Lincoln and his wife had a great interest in psychic phenomena. During his first term, their son, Willie, died of a typhoid-like disease and the Lincolns were overcome with grief. Mrs. Lincoln convinced her husband to hold séances at the White House to communicate with Willie and another son who had died prior to his presidency. It is believed that Abraham attended at least two of the séances, but didn’t find them gratifying.

      As a theatre-lover, Lincoln was a fan of actor John Wilkes Booth. Before going to Ford’s Theatre in the evening to see Our American Cousin on April 14, 1865, Lincoln signed legislation creating the U.S. Secret Service. The original mission of the law enforcement agency was to combat widespread currency counterfeiting.

     The president was guarded around-the-clock by one member of a four-man security unit. A new bodyguard, John Parker, was assigned to protect the president at the theatre but he went missing. No one knows for sure where Parker was, but he had a reputation for being unreliable, including drinking and frequenting a “house of ill repute” while on duty, according to the Abraham Lincoln Presidential Library and Museum in Springfield, Illinois.

Shooting of U.S. President Abraham Lincoln

.Library of Congress / Reuters

That evening, John Wilkes Booth assassinated the president. Lincoln died the next day. According to the report of Ward Hill Lamon, one of the president’s friends, Lincoln had dreamt of his assassination.

     It was not until 1901, after Garfield and McKinley were killed, that the Secret Service was assigned to protect the president.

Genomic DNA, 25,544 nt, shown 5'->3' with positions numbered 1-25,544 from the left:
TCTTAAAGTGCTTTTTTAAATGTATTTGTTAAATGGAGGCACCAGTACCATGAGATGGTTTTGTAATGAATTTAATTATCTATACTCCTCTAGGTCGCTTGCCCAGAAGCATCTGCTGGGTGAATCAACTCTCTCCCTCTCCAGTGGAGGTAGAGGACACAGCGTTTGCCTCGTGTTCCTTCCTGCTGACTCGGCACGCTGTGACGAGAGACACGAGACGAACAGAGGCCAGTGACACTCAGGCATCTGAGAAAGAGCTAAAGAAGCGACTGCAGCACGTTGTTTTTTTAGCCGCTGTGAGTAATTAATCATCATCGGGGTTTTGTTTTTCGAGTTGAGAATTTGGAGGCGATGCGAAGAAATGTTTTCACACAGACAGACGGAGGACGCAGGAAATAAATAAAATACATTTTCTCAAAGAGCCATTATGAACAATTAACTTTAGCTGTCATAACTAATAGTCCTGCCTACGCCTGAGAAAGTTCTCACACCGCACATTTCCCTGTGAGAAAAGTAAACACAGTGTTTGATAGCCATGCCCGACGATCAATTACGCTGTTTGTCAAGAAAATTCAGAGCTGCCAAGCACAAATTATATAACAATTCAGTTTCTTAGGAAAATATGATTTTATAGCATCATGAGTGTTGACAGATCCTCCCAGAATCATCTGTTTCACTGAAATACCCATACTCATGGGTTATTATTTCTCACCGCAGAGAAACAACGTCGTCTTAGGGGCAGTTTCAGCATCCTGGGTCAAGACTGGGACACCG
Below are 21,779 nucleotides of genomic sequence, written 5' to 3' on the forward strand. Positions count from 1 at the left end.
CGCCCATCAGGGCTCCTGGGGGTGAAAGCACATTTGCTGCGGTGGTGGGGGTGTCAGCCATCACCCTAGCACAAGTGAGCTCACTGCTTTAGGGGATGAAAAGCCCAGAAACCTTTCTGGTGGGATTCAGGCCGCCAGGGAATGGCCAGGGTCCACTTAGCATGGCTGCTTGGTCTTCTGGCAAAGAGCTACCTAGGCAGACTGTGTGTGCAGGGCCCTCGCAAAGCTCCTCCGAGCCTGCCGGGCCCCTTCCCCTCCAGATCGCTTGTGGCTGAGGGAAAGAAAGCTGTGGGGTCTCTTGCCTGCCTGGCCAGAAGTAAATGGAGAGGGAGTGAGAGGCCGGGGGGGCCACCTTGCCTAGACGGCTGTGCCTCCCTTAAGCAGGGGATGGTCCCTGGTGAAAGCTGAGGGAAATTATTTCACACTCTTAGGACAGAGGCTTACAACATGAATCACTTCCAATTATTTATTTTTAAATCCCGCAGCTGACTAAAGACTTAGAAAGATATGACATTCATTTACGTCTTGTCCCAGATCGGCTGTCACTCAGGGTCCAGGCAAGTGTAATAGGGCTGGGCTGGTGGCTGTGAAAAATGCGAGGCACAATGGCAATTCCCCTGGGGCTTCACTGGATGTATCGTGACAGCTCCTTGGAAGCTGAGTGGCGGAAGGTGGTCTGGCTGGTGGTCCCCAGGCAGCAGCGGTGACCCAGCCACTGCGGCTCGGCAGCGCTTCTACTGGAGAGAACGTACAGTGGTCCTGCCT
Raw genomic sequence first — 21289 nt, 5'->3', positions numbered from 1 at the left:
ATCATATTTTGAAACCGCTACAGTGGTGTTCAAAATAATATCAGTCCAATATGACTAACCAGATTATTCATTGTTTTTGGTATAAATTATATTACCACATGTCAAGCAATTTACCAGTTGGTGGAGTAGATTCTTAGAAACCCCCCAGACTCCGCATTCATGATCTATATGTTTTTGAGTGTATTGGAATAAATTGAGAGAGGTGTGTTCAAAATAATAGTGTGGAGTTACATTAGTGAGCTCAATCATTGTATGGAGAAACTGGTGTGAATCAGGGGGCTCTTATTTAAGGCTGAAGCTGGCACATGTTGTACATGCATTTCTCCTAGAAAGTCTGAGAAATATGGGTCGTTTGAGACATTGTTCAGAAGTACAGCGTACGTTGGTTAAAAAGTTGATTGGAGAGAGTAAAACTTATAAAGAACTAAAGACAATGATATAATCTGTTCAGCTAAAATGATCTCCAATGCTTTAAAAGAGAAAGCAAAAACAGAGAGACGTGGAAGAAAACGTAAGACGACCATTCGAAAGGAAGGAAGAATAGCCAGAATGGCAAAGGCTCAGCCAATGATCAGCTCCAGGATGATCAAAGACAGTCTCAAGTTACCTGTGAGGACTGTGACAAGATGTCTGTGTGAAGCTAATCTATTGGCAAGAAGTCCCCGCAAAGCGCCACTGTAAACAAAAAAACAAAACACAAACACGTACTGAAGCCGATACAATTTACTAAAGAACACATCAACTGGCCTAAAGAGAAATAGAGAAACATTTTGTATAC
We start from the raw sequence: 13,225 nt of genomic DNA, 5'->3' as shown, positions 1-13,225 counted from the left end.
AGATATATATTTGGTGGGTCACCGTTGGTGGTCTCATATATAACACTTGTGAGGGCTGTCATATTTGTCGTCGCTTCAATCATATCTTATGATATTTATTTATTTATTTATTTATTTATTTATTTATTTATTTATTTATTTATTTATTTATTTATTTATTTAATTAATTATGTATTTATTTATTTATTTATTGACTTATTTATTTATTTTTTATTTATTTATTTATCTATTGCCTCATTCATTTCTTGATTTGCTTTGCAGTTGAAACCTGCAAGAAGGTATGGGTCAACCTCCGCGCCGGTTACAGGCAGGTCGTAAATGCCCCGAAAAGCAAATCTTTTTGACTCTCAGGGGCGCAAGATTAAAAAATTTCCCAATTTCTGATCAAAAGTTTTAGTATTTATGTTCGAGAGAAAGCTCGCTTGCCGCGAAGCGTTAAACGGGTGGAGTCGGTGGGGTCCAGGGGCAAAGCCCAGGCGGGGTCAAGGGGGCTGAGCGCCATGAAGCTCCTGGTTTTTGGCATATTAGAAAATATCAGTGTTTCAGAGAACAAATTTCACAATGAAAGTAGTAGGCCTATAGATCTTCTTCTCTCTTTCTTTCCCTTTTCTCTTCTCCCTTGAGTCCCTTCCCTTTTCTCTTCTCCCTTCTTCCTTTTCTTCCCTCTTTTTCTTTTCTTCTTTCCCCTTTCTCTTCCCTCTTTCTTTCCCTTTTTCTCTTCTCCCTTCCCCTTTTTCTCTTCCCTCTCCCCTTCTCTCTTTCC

Ann Markim




  1. The log cabin that Lincoln was born in used to he housed inside a museum in Harrodsburg, Kentucky, next to Fort Harrod, and they had a huge exhibit of Lincoln memorabilia. I was very small child when went to see it. It was SOOOOOO small. We could actually go up and look inside the cabin through a window that had no glass. They moved the cabin, then a number of years later it burned down, so what they show now is a replica. I always through it odd that both Lincoln and Jefferson Davis were both born in Kentucky, even more striking, was the two had very similar faces.

    1. Thanks for the interesting comment. Shows how people with similar beginnings can take very different life pathways.

  2. Loved this. I adore the idea of a wrestling, inventing, saloon-owning, cat-loving president. No wonder he was so in touch with his humanity.

    1. For sure. And it gave him the broad background necessary to make good decisions about difficult things.

  3. I always found it interesting that he was in the militia furing what is now called 'The Blackhawk War'. That was a big part of Illinois history. He also visited the county seat where I grew up. Like you, Lincoln was always a fascinatng person to me.

    I love that you added depth to a person that made such an impact on our country. Doris

  4. Really interesting, Ann. I love the idea of him wrestling! And his love of cats. Such details make him all the more vivid.

    1. Thank you. I especially related to his love of cats since I have two of my own.

  5. Thanks for your comment. I read that Lincoln's time in the militia left him with an interest in military weapons and during the Civil War he tested new guns on the White House lawn. Didn't look for corroboration on that, but it sounds like him.

  6. I loved reading your post and learning so much more about him. A truly fascinating man. How ironic that the actor Lincoln admired and went to see his performance, shot the president. Was it ever revealed why? I've never read up about Booth but would like to know what made him do it. You shared a lot of interesting little-known (to me) facts about him. And I love that he loved cats and treated them like members of the family.

  7. Booth was a die-hard confederate and blamed Lincoln for the defeat of the South. He had a bitter feud with his brother, Edwin, who was also an actor. Before the assassination, Edwin had actually saved Lincoln's son, Robert's, life. After the assassination, Edwin disowned John, but had his remains buried in the family plot. History has so many interesting intersections.